The diagrams provided are dependency graphs - not inheritance graphs. They show the relationship between modules, based upon what imports what. By doing so, they expose a number of useful attributes:
- they provide an overview of the internal library structure, and indicate how modules are related within any given area of functionality.
- they identify high-level versus low-level modules. High-level modules are usually toward the top of the diagram, whereas low-level are usually toward the bottom. Implementation modules are rendered in green, whilst interfaces are rendered in yellow.
- shows there are zero instances of circular imports. This is important for a number of reasons - one of them being that the -cov option of the compiler is fully supported by all of Tango. Note that circular imports would show up as red nodes.
- they identify hotspots within the library - those modules used frequently. HotSpots are identified by a larger number of terminating edges (arrows). A familiarity with hotspot modules will tend to open up the library very quickly.
- the diagram nodes (modules) are clickable, and thus act as a convenient means of navigating related API documentation.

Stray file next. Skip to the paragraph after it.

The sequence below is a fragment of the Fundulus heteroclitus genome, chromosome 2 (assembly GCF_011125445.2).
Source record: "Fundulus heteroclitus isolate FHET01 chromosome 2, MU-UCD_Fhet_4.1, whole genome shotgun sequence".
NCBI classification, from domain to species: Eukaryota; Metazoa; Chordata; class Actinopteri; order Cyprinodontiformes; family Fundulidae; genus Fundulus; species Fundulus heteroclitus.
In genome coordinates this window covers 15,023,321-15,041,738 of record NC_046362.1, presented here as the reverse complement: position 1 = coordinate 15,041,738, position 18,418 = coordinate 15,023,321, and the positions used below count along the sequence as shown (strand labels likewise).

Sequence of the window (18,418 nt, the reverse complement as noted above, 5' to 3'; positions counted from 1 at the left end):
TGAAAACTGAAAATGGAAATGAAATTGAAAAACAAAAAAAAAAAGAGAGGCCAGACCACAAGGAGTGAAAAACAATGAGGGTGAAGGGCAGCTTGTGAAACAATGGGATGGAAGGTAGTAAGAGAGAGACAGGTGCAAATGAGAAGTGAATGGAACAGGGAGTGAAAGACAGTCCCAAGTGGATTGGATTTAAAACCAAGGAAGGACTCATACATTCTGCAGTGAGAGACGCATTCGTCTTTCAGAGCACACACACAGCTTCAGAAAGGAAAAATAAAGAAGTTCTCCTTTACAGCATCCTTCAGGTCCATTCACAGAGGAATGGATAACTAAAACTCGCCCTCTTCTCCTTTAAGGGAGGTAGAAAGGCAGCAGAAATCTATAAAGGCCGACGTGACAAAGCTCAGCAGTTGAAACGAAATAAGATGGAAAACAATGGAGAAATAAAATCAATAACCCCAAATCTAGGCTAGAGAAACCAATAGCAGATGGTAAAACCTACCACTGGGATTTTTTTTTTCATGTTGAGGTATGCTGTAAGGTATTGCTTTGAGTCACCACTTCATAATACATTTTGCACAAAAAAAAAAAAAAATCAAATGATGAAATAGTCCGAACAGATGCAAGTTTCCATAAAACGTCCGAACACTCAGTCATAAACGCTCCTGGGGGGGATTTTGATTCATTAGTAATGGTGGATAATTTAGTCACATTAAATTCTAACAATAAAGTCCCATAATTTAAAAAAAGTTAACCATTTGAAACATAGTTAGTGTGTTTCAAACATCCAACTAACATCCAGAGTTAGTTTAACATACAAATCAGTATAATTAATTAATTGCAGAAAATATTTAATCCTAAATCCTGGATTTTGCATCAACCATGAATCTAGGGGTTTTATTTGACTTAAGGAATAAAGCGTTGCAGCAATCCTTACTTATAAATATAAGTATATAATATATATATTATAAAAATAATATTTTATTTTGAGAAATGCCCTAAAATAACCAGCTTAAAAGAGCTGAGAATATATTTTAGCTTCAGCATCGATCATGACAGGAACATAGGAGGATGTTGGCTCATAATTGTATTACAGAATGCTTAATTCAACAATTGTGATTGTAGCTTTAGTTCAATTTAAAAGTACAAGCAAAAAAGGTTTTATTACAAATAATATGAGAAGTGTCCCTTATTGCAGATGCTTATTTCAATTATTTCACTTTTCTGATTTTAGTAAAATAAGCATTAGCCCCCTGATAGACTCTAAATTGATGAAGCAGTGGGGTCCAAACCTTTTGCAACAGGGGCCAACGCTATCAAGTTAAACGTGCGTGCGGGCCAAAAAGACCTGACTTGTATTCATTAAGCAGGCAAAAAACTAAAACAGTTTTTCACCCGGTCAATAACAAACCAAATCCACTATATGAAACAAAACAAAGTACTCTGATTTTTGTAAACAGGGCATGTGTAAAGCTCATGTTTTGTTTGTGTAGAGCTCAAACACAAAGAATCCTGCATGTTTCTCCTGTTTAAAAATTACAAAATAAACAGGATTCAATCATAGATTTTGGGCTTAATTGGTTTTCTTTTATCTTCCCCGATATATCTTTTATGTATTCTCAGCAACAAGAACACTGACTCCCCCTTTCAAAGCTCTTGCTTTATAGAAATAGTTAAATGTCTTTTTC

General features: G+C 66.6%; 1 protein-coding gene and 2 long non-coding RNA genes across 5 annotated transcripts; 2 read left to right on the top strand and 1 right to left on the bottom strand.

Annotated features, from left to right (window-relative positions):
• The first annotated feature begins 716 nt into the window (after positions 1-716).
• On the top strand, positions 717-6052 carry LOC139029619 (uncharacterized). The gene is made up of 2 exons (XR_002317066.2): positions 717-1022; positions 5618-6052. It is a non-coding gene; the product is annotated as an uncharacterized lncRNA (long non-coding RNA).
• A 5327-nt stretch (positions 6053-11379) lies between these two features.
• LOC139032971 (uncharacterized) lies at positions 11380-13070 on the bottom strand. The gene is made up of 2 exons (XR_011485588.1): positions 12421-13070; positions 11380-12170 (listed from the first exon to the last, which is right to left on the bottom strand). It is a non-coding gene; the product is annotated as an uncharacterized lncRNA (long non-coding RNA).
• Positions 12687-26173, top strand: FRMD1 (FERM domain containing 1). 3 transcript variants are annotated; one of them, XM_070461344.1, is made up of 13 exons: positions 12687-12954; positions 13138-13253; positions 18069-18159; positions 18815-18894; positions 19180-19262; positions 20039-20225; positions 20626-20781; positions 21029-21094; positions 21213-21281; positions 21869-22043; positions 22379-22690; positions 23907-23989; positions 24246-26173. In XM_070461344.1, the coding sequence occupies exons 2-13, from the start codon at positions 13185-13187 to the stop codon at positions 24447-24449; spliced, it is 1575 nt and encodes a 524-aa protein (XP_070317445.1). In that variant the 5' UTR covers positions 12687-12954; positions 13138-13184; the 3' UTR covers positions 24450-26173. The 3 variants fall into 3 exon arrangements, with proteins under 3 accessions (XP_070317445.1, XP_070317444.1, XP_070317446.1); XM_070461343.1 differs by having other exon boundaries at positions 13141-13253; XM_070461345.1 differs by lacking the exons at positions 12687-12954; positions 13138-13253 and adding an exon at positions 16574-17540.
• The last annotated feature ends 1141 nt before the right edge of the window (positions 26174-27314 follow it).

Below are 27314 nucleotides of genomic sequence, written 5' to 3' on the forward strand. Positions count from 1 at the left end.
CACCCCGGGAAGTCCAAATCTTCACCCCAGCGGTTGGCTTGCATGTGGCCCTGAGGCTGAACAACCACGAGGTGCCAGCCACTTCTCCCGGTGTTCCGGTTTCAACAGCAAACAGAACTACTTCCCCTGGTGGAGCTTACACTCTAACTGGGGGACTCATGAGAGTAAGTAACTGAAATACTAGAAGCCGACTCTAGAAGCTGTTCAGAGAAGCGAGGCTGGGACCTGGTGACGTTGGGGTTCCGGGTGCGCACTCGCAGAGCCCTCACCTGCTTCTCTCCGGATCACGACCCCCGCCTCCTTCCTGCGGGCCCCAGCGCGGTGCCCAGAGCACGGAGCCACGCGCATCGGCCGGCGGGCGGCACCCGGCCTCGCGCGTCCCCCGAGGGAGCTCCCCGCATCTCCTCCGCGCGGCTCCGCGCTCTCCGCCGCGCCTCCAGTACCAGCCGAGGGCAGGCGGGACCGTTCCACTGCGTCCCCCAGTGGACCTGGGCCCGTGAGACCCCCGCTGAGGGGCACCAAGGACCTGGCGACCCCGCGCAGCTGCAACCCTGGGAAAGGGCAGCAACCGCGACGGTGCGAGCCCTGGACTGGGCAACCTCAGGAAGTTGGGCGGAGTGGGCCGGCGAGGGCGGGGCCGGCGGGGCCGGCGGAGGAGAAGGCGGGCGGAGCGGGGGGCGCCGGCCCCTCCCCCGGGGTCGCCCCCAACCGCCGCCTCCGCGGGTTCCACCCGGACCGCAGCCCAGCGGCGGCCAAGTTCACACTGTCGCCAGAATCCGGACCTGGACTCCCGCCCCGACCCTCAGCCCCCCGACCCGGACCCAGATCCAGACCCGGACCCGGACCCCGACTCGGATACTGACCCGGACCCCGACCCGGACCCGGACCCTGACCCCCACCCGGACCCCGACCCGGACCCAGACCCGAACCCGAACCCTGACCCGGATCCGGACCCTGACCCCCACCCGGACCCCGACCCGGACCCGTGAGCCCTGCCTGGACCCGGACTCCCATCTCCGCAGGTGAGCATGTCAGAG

- they clearly illustrate the nature of coupling (and decoupling) within the library.
What the graphs do not show:
- they do not show class inheritance - although if one module does not import another, then it will not inherit from it (by convention).
- These diagrams identify all imports, regardless of whether they are private or not. Thus, they don't convey a sense of private versus public. Tango typically makes all imports private, except for those declaring ctor arguments - we do this to minimize namespace pollution. However, the tradeoff is often more imports overall than perhaps otherwise. This tends to make some of the larger graphs appear busier (more edges) than they might otherwise be.